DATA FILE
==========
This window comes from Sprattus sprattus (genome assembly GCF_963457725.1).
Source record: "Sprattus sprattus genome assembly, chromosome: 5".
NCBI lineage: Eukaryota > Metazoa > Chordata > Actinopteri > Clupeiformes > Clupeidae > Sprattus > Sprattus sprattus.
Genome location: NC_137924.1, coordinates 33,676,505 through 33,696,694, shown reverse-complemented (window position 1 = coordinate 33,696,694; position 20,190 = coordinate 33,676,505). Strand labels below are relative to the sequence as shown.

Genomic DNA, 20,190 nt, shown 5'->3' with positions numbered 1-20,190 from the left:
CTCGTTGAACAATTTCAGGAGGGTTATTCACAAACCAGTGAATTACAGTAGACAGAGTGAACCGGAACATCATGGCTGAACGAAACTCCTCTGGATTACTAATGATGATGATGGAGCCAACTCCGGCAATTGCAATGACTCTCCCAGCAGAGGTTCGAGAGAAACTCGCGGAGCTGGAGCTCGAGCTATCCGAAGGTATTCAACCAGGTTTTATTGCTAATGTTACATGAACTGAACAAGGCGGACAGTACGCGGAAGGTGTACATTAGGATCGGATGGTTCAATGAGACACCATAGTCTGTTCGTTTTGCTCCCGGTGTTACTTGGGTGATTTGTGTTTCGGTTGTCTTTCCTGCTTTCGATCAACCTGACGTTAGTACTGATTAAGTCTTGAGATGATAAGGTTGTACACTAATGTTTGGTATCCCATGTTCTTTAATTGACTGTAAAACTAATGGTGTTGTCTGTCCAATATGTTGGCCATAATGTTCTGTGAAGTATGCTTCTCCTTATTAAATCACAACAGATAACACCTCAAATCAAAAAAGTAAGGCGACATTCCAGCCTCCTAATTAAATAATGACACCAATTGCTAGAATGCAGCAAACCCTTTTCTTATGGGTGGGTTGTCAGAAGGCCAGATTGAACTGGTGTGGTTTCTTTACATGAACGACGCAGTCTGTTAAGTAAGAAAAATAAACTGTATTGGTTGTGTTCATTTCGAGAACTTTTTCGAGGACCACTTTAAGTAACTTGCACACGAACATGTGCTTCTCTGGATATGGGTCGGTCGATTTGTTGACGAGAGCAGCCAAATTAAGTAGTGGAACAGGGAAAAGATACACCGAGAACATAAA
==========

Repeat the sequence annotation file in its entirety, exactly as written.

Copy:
This window comes from Sprattus sprattus (genome assembly GCF_963457725.1).
Source record: "Sprattus sprattus genome assembly, chromosome: 5".
NCBI lineage: Eukaryota > Metazoa > Chordata > Actinopteri > Clupeiformes > Clupeidae > Sprattus > Sprattus sprattus.
Genome location: NC_137924.1, coordinates 33,676,505 through 33,696,694, shown reverse-complemented (window position 1 = coordinate 33,696,694; position 20,190 = coordinate 33,676,505). Strand labels below are relative to the sequence as shown.

Genomic DNA, 20,190 nt, shown 5'->3' with positions numbered 1-20,190 from the left:
CTCGTTGAACAATTTCAGGAGGGTTATTCACAAACCAGTGAATTACAGTAGACAGAGTGAACCGGAACATCATGGCTGAACGAAACTCCTCTGGATTACTAATGATGATGATGGAGCCAACTCCGGCAATTGCAATGACTCTCCCAGCAGAGGTTCGAGAGAAACTCGCGGAGCTGGAGCTCGAGCTATCCGAAGGTATTCAACCAGGTTTTATTGCTAATGTTACATGAACTGAACAAGGCGGACAGTACGCGGAAGGTGTACATTAGGATCGGATGGTTCAATGAGACACCATAGTCTGTTCGTTTTGCTCCCGGTGTTACTTGGGTGATTTGTGTTTCGGTTGTCTTTCCTGCTTTCGATCAACCTGACGTTAGTACTGATTAAGTCTTGAGATGATAAGGTTGTACACTAATGTTTGGTATCCCATGTTCTTTAATTGACTGTAAAACTAATGGTGTTGTCTGTCCAATATGTTGGCCATAATGTTCTGTGAAGTATGCTTCTCCTTATTAAATCACAACAGATAACACCTCAAATCAAAAAAGTAAGGCGACATTCCAGCCTCCTAATTAAATAATGACACCAATTGCTAGAATGCAGCAAACCCTTTTCTTATGGGTGGGTTGTCAGAAGGCCAGATTGAACTGGTGTGGTTTCTTTACATGAACGACGCAGTCTGTTAAGTAAGAAAAATAAACTGTATTGGTTGTGTTCATTTCGAGAACTTTTTCGAGGACCACTTTAAGTAACTTGCACACGAACATGTGCTTCTCTGGATATGGGTCGGTCGATTTGTTGACGAGAGCAGCCAAATTAAGTAGTGGAACAGGGAAAAGATACACCGAGAACATAAA